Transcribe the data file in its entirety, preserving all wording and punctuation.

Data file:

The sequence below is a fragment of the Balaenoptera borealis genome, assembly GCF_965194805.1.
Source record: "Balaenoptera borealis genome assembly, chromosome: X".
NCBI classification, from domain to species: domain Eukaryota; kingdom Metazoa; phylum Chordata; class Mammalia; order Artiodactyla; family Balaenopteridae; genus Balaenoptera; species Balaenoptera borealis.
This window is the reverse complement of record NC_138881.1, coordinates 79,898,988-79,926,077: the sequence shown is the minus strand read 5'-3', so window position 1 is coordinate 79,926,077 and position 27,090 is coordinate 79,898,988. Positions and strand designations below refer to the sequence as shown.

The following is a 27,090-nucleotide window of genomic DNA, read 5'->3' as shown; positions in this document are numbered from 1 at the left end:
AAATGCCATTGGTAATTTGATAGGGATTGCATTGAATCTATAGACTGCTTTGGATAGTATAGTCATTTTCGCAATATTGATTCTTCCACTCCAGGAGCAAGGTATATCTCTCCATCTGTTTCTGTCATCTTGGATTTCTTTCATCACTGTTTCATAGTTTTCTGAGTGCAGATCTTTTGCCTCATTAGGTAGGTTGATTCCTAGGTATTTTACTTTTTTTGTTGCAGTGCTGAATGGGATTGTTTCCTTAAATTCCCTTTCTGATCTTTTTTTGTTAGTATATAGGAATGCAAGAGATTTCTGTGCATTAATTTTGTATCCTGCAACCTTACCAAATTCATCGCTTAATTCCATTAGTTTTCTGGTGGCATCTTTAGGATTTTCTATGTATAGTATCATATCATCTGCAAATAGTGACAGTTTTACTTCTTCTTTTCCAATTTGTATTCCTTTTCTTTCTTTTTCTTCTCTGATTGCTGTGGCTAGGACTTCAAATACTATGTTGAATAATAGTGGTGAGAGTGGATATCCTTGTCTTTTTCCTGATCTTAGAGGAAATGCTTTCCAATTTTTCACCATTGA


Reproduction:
The sequence below is a fragment of the Balaenoptera borealis genome, assembly GCF_965194805.1.
Source record: "Balaenoptera borealis genome assembly, chromosome: X".
NCBI classification, from domain to species: domain Eukaryota; kingdom Metazoa; phylum Chordata; class Mammalia; order Artiodactyla; family Balaenopteridae; genus Balaenoptera; species Balaenoptera borealis.
This window is the reverse complement of record NC_138881.1, coordinates 79,898,988-79,926,077: the sequence shown is the minus strand read 5'-3', so window position 1 is coordinate 79,926,077 and position 27,090 is coordinate 79,898,988. Positions and strand designations below refer to the sequence as shown.

The following is a 27,090-nucleotide window of genomic DNA, read 5'->3' as shown; positions in this document are numbered from 1 at the left end:
AAATGCCATTGGTAATTTGATAGGGATTGCATTGAATCTATAGACTGCTTTGGATAGTATAGTCATTTTCGCAATATTGATTCTTCCACTCCAGGAGCAAGGTATATCTCTCCATCTGTTTCTGTCATCTTGGATTTCTTTCATCACTGTTTCATAGTTTTCTGAGTGCAGATCTTTTGCCTCATTAGGTAGGTTGATTCCTAGGTATTTTACTTTTTTTGTTGCAGTGCTGAATGGGATTGTTTCCTTAAATTCCCTTTCTGATCTTTTTTTGTTAGTATATAGGAATGCAAGAGATTTCTGTGCATTAATTTTGTATCCTGCAACCTTACCAAATTCATCGCTTAATTCCATTAGTTTTCTGGTGGCATCTTTAGGATTTTCTATGTATAGTATCATATCATCTGCAAATAGTGACAGTTTTACTTCTTCTTTTCCAATTTGTATTCCTTTTCTTTCTTTTTCTTCTCTGATTGCTGTGGCTAGGACTTCAAATACTATGTTGAATAATAGTGGTGAGAGTGGATATCCTTGTCTTTTTCCTGATCTTAGAGGAAATGCTTTCCAATTTTTCACCATTGA